• Create Standard Operating Procedures (SOP) based on the FDA’s guidance for maintaining GMP compliance and follow them during every phase of the manufacturing process. 
  • Establish written procedures for manufacturing operations.
  • Create and maintain records of the written procedures for cleaning the facility and all equipment.
  • Confirm that quality control personnel approve or reject all processes, written procedures, controls, tests and examinations, and deviations.
  • Provide a control process for the issuing and using the product labels.
  • Set up procedures for sampling and provide a cross-reference to procedures for tests or examinations.
  • Institute and document corrective action plans for use when a specification is not met.
  • Provide documented proof that quality control personnel reviewed the results of tests or examination of any in-processing or finished product at the time of performance
  • Preserve written records as required for one year past the shelf life date, if the shelf-life dating is used, or two years beyond the date of distribution of the last batch of the respective product associated with the records

Improving Documentation Of GMP Procedures with InstantGMP PRO

Creating, maintaining and preserving documentation of GMP procedures is necessary for compliance with FDA regulations. Unfortunately, the level of documentation required for compliance is incredibly difficult when using a paper-based system. 

Following traditional physical documentation of GMP procedures is prone to inaccuracies, inefficiencies and neglect. In addition to these deficiencies, paper-based documentation systems suffer from storage and misplacement issues. 

Rather than run the risk of violations associated with paper-based systems, companies can improve their GMP procedures documentation and ensure compliance with InstantGMP™ PRO software:.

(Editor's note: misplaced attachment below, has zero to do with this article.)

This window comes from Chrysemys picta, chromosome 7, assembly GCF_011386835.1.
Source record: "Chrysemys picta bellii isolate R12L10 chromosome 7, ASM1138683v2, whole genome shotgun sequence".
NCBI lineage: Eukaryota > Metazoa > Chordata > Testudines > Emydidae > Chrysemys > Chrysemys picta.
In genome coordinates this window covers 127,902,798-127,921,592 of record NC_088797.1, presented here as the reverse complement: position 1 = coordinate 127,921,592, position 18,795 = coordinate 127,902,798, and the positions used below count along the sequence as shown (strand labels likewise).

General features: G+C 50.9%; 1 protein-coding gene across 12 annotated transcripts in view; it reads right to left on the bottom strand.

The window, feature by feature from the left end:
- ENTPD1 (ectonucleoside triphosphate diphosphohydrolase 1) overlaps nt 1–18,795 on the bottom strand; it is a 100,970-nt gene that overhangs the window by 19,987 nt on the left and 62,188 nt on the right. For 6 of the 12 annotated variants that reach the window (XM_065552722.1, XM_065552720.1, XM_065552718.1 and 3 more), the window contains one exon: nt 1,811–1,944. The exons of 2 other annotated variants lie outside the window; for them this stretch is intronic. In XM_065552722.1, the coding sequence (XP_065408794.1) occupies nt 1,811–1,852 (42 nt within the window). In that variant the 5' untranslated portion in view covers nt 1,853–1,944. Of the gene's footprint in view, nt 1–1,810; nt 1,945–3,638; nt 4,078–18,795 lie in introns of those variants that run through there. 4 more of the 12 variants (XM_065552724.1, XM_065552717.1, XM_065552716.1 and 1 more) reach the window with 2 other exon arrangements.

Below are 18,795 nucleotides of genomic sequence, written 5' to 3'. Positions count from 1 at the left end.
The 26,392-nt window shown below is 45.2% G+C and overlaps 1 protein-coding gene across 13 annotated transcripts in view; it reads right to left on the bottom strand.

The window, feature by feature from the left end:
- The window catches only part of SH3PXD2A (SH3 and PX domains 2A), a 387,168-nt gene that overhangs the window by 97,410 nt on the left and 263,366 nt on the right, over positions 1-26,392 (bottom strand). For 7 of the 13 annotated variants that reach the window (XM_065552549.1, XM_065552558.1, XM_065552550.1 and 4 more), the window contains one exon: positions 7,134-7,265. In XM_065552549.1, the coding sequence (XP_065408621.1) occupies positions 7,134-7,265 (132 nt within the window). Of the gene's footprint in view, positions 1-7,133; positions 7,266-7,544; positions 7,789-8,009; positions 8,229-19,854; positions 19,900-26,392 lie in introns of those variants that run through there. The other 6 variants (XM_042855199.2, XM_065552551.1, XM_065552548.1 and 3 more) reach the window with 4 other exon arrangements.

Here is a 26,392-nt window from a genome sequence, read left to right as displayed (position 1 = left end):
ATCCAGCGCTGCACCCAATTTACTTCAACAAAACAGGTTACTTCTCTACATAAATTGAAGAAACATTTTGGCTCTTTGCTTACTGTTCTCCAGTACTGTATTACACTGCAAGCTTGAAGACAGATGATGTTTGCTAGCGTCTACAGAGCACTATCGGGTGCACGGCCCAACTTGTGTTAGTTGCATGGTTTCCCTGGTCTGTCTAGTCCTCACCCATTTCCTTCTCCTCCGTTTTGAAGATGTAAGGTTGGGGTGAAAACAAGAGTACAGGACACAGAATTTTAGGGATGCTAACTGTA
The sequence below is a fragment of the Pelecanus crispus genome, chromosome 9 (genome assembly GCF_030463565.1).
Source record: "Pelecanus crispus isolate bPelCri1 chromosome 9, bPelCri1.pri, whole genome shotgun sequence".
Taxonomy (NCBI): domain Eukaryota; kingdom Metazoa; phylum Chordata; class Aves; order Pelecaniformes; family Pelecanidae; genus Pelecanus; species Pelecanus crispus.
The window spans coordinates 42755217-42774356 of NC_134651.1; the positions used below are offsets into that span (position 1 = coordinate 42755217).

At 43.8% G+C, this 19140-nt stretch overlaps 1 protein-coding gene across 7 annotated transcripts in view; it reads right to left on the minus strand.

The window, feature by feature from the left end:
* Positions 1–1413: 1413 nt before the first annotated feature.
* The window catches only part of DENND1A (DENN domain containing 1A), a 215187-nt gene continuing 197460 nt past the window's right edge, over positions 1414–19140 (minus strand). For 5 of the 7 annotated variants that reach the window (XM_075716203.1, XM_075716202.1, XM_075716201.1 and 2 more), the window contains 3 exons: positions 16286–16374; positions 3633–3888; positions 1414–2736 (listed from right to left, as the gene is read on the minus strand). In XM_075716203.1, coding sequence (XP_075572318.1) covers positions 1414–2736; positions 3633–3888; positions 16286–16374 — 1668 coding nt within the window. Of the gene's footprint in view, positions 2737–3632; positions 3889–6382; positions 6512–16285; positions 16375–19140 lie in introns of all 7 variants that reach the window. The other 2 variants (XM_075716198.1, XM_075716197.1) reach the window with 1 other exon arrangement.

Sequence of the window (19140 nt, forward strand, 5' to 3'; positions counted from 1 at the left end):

With our cloud-based all-in-one manufacturing and quality system, manufacturers benefit from the following integrated modules: : 

  • Electronic Batch Records (EBR): Simplifies the process for the development, production and identification of Master Production Records (MPR) and Batch Production Records (BPR), provides greater quality control, improves workflow management, and increases safety. 
  • Quality Management System (QMS): Allows staff to perform quality assurance activities, control all documentation involved with data collection for deviation tracking, root cause identification, and investigations, and manage the required specifications for verifying the identity of incoming raw materials and outgoing finished goods. 
  • Inventory Management: Permits specialists to trace, monitor and record every part of the inventory process from the ordering of materials to the production of quality products. 
  • Learning Management System (LMS): Assigns relevant coursework to new hires and existing staff and uploads certifications to employee files. 
  • Document Management System (DMS): Allows manufacturing facilities to easily store, organize and secure access to every file, record and video associated with production processes, and permits staff to quickly locate documents for review, updates and approvals  across every phase of the production processes.. 

In essence, InstantGMP PRO replaces the traditional paper-based system with an cloud-based all-in-one manufacturing and quality system that enhances GMP documentation procedures to avoid violations and maintain compliance. 

Conclusion:

Due to a lack of documentation, many manufacturers run the risks of violationing compliance, receiving FDA warning letters, and being subjected to seizures and injunctions. 

All of these risks can be avoided by improving GMP documentation procedures with our all-in-one manufacturing and quality system.  

To see a demonstration of InstantGMP PRO and all of its fully integrated modules, please contact our team today!